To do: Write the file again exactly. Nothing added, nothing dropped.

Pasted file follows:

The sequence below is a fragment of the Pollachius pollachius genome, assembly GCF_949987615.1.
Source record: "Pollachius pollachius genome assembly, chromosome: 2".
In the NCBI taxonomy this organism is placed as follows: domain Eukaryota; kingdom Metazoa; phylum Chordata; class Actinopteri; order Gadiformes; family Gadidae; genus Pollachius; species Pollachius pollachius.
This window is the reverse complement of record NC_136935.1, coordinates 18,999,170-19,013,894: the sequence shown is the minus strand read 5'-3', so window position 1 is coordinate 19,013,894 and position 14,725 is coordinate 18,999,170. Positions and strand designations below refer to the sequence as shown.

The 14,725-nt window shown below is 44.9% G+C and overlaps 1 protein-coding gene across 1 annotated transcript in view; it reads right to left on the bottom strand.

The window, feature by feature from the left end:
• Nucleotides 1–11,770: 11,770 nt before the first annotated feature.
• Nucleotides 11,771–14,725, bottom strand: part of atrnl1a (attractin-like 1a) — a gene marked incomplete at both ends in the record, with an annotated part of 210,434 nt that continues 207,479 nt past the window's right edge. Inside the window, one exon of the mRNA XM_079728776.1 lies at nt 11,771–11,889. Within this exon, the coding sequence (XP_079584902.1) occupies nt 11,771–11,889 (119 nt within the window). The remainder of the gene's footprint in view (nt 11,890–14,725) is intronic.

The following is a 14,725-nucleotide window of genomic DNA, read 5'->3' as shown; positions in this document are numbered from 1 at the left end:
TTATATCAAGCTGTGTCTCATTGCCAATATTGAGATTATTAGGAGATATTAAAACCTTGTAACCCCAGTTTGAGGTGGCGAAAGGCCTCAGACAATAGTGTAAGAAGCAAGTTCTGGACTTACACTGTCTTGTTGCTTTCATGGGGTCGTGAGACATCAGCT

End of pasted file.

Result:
The sequence below is a fragment of the Pollachius pollachius genome, assembly GCF_949987615.1.
Source record: "Pollachius pollachius genome assembly, chromosome: 2".
In the NCBI taxonomy this organism is placed as follows: domain Eukaryota; kingdom Metazoa; phylum Chordata; class Actinopteri; order Gadiformes; family Gadidae; genus Pollachius; species Pollachius pollachius.
This window is the reverse complement of record NC_136935.1, coordinates 18,999,170-19,013,894: the sequence shown is the minus strand read 5'-3', so window position 1 is coordinate 19,013,894 and position 14,725 is coordinate 18,999,170. Positions and strand designations below refer to the sequence as shown.

The 14,725-nt window shown below is 44.9% G+C and overlaps 1 protein-coding gene across 1 annotated transcript in view; it reads right to left on the bottom strand.

The window, feature by feature from the left end:
• Nucleotides 1–11,770: 11,770 nt before the first annotated feature.
• Nucleotides 11,771–14,725, bottom strand: part of atrnl1a (attractin-like 1a) — a gene marked incomplete at both ends in the record, with an annotated part of 210,434 nt that continues 207,479 nt past the window's right edge. Inside the window, one exon of the mRNA XM_079728776.1 lies at nt 11,771–11,889. Within this exon, the coding sequence (XP_079584902.1) occupies nt 11,771–11,889 (119 nt within the window). The remainder of the gene's footprint in view (nt 11,890–14,725) is intronic.

The following is a 14,725-nucleotide window of genomic DNA, read 5'->3' as shown; positions in this document are numbered from 1 at the left end:
TTATATCAAGCTGTGTCTCATTGCCAATATTGAGATTATTAGGAGATATTAAAACCTTGTAACCCCAGTTTGAGGTGGCGAAAGGCCTCAGACAATAGTGTAAGAAGCAAGTTCTGGACTTACACTGTCTTGTTGCTTTCATGGGGTCGTGAGACATCAGCT